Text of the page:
A coalition of public interest groups on Wednesday called on Senate appropriators not to agree to language included in a House spending bill that would bar the Federal Communications Commission from implementing a rule requiring television stations to post online information about political ad spending.
In April, the FCC adopted a rule that would require TV stations to post online information about how much political candidates spend on television advertising.
But the House Appropriations Financial Services and General Government Subcommittee last week approved its version of the fiscal 2013 spending bill with language that would bar the FCC from using any of its funds to implement the political ad order.
Supporters of the FCC rule note that TV stations are already required to make such information public now, though its only available at the stations themselves.
"The laws that have been on the books for decades make clear that Congress intended the information in the political file - which includes requests for and purchases of political ads - to be made publicly available. Thus, the transition to an online public file will ensure that members of the public can enjoy fuller and more meaningful access to the broadcast records they already have a right to view," public interest groups such as Common Cause, Free Press, Public Citizen and the Sunlight Foundation said in a letter to top leaders of the Senate Appropriations Committee.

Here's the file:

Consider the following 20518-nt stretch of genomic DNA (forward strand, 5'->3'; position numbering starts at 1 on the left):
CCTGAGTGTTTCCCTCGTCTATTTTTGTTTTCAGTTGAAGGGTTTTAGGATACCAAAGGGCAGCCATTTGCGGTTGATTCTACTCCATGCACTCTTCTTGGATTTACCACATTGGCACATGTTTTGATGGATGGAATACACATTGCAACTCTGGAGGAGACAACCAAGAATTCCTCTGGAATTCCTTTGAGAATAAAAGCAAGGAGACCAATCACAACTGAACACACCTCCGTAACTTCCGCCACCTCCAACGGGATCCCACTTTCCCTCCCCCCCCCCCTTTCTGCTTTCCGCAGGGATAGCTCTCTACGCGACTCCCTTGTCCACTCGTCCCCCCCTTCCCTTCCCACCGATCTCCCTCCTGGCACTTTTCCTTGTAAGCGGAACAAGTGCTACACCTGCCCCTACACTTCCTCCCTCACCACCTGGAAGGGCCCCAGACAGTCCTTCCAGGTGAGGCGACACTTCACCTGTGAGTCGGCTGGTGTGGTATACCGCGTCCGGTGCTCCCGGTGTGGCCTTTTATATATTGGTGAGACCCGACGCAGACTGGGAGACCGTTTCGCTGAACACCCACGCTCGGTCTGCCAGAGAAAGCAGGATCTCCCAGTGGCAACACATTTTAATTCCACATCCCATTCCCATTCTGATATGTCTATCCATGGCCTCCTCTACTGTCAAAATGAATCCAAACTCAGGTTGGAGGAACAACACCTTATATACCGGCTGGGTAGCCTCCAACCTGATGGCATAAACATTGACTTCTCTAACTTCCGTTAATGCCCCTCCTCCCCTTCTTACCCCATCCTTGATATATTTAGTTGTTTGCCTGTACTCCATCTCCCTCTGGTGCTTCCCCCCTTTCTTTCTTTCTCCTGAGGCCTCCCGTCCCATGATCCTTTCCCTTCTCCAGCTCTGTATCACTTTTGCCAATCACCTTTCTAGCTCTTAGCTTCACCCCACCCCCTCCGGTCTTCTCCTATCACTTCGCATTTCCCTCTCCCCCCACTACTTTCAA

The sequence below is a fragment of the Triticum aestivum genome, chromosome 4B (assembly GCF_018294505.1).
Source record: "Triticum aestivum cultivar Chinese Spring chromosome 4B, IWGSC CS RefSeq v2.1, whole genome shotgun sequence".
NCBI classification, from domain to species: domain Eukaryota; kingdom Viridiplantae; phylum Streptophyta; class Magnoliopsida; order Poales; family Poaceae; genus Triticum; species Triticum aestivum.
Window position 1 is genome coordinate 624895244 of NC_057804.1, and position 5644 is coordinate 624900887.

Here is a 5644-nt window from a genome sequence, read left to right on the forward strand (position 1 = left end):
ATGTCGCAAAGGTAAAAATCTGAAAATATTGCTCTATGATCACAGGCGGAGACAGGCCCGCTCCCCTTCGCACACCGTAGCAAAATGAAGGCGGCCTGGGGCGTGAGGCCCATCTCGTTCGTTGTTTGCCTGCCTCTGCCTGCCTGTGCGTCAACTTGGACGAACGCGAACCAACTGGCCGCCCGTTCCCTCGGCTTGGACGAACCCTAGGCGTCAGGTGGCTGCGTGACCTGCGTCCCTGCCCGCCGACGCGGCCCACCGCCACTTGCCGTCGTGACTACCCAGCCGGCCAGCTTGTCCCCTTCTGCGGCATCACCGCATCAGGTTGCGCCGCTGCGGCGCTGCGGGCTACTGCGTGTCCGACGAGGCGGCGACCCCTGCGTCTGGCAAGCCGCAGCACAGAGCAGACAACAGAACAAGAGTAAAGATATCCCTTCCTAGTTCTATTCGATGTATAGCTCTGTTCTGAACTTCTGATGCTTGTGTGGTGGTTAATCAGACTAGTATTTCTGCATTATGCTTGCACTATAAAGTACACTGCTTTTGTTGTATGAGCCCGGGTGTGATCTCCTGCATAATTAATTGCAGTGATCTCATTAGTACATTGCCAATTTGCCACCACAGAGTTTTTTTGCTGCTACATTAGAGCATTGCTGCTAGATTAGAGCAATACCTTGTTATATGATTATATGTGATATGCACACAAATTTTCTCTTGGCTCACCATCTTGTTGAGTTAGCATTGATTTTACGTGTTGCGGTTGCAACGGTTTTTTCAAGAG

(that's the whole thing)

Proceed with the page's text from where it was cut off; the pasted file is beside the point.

"That some broadcasters would in essence attempt to make it as difficult as possible for the public to access these records is inconsistent with their duties as licensees and trustees of the public airwaves."
Broadcasters oppose the FCC rule -- and have gone to court to try to block it -- because they say having to post information about their ad rates online would put them at a competitive disadvantage.
The Senate Appropriations Financial Services Subcommittee approved its version of the fiscal 2013 spending bill on Tuesday but did not include language related to the FCC political file rule. However, the issue could surface during the full committee markup set for Thursday.
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